On Monday we set off on our first climb. There was no hurry getting started, as the light stayed with us for all 24 hours. The snow on the Mint Glacier was a nightmare, and seemed to stay that way regardless of when we traversed it. We laughed at the idea of using crampons in Alaska, at least at this altitude. Usually the soft snow overtopped our gators. Fortunately for us we never saw a crevasse on any glacier during the week we were there. On this first day of climbing we went up a short subpeak above the Mint Glacier. The climb was a warm-up, and the three pitches of easy rockwork and the long rappels helped get the students in the right frame of mind.

The next day we set off for the very long approach to Peppermint Peak, which forms a striking triangle against the sky to the south of camp. Williams was sick, so he and Mary stayed behind. The remainder of the group trudged up the moraine and down the adjacent moraine and across the drainage stream coming from the Mint Glacier. We then climb long snowfields leading to the aesthetic glacier below Peppermint. We set up a staging area on the right-hand col while Conrad did some exploratory climbing. He found a lodgment in the rock face about 230 feet up and we sent Riley after him with another rope. Together they contrived to get the next pitch set with a fixed line, leaving them poised just 60 feet below the summit. Conrad led the beautiful wide crack in the granite up to the summit. Each member of the team followed and soon we found that all of us had tagged the top and it was time to retreat. Two rappels put us back at the col, and we started the long snow wallow back to camp. The fog came in as we descended and we were careful to keep a close eye on our route.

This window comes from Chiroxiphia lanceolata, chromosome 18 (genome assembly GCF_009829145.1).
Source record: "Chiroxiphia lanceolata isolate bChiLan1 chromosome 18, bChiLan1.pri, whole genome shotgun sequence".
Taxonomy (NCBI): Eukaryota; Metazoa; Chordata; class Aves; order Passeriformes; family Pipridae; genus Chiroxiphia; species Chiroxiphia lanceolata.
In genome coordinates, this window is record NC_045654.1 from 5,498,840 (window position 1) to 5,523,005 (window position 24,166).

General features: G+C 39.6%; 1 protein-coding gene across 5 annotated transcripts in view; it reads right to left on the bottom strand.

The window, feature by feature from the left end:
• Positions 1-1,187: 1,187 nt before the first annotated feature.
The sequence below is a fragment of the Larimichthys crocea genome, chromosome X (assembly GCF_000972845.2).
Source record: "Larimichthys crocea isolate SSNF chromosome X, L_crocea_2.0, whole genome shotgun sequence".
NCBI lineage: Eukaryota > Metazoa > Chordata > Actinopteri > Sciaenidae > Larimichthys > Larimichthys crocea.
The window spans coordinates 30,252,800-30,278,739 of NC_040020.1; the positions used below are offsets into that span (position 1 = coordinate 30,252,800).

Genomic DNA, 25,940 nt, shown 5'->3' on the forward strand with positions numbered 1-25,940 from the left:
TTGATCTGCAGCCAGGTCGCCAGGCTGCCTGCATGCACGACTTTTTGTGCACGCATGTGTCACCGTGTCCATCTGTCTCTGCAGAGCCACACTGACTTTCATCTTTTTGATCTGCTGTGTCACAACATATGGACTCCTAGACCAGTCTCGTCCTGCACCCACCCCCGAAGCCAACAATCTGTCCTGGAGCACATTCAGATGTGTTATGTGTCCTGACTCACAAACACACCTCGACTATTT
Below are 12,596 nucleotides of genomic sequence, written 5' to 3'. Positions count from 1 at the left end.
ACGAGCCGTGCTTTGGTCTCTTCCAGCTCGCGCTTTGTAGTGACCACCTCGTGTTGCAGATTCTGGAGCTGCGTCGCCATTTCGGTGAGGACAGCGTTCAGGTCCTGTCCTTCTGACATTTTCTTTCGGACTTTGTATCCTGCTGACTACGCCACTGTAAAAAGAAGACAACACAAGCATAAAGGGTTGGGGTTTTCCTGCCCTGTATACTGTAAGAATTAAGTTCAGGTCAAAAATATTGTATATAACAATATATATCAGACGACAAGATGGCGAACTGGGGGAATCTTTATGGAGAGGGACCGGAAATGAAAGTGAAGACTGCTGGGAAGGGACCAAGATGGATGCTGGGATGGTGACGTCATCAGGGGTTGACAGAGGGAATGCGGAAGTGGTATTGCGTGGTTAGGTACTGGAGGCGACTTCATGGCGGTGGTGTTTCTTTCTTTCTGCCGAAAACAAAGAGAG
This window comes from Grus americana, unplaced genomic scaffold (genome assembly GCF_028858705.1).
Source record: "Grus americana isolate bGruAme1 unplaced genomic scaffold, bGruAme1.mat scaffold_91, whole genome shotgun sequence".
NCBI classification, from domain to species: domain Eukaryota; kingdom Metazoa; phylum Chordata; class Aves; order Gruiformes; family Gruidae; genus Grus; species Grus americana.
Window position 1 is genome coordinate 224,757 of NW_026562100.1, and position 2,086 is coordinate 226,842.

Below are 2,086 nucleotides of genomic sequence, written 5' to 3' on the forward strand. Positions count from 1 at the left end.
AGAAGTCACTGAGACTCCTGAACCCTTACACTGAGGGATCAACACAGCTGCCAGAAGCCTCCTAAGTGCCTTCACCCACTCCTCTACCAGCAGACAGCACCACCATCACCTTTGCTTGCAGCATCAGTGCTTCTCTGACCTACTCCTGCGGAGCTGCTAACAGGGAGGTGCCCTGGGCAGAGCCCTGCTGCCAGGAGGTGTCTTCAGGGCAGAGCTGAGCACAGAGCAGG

Despite the meek protests of William and Mary we made the next day a rest day, and we ate food (carefully rationed to make up for what was lost in the air strike). We played bridge and an unsuccessful game of trivial pursuit.